Pheasant feathers

Guest Blogger: Mike Cline, Bozeman, Montana

Over the last few years posting topics for the J. Stockard Blog, I’ve done a number of posts entitled: Simple Flies.  Simple Flies are flies that are easy to tie and effective on the water. Recently when I scored some primo pheasant tail clumps from an Ebay seller, it struck me that the “simple fly” logic might also apply to some fly tying materials.  But instead of simplicity the driving adjective should be Versatile. Pheasant, in particular the feathers of the Common or Ring Neck Pheasant, couldn’t be more versatile—"able to adapt or be adapted to many different functions or activities” for the fly tyer.  

Pheasant Bird

History of Pheasant Feathers as Fly Tying Material

Common pheasants were introduced in North America in 1773, and have become well established throughout much of the Rocky Mountain states, the Midwest, the Plains states, as well as Canada and Mexico.  The bird is widely targeted by upland game hunters, propagated by game managers and there’s no shortage of full skins as well as tails on the fly tying market.  A couple of male tail feathers might cost about $5 while full tail clumps and full skins might run as high as $15. Tail feathers also come dyed in a variety of colors.  Of course when one thinks about using pheasant as a fly tying material, the Pheasant Tail Nymph comes immediately to  mind. This extraordinarily successful fly leverages the olive/brown iridescence of the tail fibers to craft extremely life-like nymph bodies.  Indeed it is the highly contrasted, multi-colored iridescent feathers that can be found on the entire pheasant skin that makes this material so versatile. Having quality pheasant tails and full skins in your fly tying stash opens up all manner of opportunity and for adaption using this versatile material.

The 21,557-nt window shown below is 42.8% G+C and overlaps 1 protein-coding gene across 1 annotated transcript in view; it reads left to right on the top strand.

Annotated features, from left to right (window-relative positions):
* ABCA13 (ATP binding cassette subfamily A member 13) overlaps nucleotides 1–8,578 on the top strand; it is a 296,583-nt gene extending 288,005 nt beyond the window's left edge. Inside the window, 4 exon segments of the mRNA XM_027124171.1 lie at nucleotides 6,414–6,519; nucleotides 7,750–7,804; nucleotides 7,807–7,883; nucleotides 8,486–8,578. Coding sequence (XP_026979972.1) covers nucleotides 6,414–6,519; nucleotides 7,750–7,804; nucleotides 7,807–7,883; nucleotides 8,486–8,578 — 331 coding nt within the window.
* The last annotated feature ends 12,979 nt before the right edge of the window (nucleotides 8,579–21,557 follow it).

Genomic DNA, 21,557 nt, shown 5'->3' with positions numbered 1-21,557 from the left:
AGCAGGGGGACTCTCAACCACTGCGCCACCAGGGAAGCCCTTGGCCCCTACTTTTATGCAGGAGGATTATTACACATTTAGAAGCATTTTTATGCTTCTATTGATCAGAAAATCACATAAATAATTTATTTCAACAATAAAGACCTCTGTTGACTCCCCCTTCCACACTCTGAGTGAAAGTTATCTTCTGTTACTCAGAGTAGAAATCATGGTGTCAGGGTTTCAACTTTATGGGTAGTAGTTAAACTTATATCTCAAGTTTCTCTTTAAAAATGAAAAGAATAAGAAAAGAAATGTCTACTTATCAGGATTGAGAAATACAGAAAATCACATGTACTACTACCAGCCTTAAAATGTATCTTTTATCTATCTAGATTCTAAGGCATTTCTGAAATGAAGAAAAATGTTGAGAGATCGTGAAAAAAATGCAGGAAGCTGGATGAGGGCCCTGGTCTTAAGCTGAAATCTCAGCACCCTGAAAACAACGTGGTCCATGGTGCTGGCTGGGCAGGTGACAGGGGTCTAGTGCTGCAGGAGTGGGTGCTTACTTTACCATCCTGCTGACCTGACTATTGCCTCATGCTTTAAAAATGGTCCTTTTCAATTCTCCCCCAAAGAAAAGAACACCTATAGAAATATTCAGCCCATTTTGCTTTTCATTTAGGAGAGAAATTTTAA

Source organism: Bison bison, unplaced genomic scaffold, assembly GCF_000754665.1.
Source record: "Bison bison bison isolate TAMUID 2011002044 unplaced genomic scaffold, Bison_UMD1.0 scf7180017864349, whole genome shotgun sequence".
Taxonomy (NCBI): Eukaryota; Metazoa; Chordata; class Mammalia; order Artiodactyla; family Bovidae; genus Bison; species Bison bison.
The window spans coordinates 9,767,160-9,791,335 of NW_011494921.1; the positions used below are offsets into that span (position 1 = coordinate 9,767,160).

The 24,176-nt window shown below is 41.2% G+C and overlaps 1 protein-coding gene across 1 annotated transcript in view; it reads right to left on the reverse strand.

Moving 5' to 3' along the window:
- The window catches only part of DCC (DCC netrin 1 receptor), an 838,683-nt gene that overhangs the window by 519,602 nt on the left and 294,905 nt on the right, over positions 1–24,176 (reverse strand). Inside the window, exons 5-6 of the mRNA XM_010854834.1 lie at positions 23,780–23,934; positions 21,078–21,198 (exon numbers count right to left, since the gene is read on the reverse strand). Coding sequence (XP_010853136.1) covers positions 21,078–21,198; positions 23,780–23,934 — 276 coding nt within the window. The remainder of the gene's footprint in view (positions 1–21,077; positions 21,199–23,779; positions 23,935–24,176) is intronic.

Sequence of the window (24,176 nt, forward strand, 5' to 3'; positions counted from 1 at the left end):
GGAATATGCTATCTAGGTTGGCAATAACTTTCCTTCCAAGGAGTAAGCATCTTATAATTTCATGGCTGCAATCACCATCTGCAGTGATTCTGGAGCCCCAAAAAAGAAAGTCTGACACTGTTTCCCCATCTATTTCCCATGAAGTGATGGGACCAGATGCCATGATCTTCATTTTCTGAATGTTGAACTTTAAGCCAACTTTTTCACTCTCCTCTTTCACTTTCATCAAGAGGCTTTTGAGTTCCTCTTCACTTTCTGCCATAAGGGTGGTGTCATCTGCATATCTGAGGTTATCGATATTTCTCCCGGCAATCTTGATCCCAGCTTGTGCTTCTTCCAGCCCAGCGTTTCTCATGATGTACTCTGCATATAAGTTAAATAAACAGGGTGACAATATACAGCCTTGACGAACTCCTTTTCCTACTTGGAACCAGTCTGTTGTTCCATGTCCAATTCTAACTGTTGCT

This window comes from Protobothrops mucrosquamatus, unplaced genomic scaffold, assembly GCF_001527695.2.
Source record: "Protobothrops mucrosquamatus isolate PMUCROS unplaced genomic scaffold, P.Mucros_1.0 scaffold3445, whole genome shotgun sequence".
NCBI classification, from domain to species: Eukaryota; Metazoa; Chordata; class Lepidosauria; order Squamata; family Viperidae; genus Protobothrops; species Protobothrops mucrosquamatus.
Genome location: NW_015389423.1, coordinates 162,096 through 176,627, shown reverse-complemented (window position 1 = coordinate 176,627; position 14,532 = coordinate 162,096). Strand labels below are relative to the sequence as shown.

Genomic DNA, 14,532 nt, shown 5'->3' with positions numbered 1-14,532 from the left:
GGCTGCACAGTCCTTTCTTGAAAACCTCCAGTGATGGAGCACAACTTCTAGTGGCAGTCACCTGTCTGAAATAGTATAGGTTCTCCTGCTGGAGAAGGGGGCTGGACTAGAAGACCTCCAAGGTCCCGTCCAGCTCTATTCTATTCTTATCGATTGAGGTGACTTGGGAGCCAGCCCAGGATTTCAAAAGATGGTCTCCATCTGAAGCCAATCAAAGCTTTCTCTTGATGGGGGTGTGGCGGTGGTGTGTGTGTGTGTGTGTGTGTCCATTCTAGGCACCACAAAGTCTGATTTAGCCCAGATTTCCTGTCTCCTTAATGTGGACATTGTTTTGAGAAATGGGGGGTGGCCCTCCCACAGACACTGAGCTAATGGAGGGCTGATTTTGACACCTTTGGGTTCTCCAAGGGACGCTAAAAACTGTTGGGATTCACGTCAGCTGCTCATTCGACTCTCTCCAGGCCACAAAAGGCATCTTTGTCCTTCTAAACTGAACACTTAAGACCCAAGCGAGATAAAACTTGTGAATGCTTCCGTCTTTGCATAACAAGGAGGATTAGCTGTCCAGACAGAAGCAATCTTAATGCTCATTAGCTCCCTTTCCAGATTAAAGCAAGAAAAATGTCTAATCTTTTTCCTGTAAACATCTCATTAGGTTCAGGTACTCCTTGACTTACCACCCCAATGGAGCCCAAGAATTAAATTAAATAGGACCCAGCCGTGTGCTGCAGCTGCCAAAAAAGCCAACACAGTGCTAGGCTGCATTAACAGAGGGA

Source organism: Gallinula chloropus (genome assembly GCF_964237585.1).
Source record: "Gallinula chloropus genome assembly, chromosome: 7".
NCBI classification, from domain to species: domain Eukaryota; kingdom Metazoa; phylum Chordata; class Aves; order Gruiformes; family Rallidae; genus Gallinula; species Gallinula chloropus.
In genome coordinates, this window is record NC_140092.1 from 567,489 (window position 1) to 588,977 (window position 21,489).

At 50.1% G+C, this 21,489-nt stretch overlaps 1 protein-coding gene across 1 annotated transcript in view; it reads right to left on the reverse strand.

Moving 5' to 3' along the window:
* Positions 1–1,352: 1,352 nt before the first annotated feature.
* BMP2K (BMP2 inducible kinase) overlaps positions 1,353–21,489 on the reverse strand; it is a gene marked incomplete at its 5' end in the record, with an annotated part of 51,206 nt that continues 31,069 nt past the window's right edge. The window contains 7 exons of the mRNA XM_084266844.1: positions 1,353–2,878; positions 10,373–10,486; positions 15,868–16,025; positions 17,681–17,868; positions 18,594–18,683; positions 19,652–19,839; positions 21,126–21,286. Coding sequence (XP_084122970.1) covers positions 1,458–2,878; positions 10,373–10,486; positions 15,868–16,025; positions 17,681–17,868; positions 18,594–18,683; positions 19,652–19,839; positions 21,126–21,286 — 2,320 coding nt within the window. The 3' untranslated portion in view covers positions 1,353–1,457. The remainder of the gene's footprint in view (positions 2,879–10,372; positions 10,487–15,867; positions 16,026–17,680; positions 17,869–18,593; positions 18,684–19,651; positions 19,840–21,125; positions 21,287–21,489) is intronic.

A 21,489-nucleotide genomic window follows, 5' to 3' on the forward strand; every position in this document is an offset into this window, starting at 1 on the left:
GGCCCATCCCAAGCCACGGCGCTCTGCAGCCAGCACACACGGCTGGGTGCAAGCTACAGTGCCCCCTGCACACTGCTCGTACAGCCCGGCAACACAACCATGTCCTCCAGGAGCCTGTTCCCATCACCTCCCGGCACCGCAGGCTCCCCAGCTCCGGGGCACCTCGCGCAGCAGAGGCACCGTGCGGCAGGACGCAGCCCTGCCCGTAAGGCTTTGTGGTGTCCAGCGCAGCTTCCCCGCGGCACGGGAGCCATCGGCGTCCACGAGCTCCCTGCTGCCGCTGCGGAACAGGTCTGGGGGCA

Pheasant skin

Examples of Fly Patterns Using Pheasant

What follows is a gallery of patterns that incorporate pheasant tail fibers and pheasant feathers in their construction.  By no means complete, I leave it to the reader to adapt pheasant to their imagination.

Pheasant tail body
PT Klink:  Pheasant tail body. tail, thorax and wing post.
Pheasant Clouser: Iridescent green rump for lower wing, Iridescent back feather for lower fin, pheasant tail for upper wing.
PT Perdigon: Pheasant tail tail, rump feathers twisted and wrapped for body and thorax
Pheasant Enhanced Muddler: Pheasant soft hackle added as pectoral fins
PT Humpy: Pheasant tail over body and tail. Pheasant tail (hen) wing.
PT Adams: Pheasant tail tail, Pheasant tail (hen) body
PT Wulff: Pheasant tail wing, tail and body
Pheasant tail body
PT Ant: Pheasant tail body.
PT Parachute: Tail, body and wing: Pheasant tail.
PT Caddis or small Stonefly: Tail, body and wing: Pheasant tail.
Carey Special: PT body and pheasant rump
PT Caddis Pupa: Pheasant rump twisted body. Pheasant black flank clipped.
PT Hare’s Ear Nymph: Pheasant tail thorax (hen) and tail. Pheasant soft-hackle legs.  Indeed all the soft-hackles on the pheasant are suitable for legging nymph patterns.

Check out these pheasant materials!

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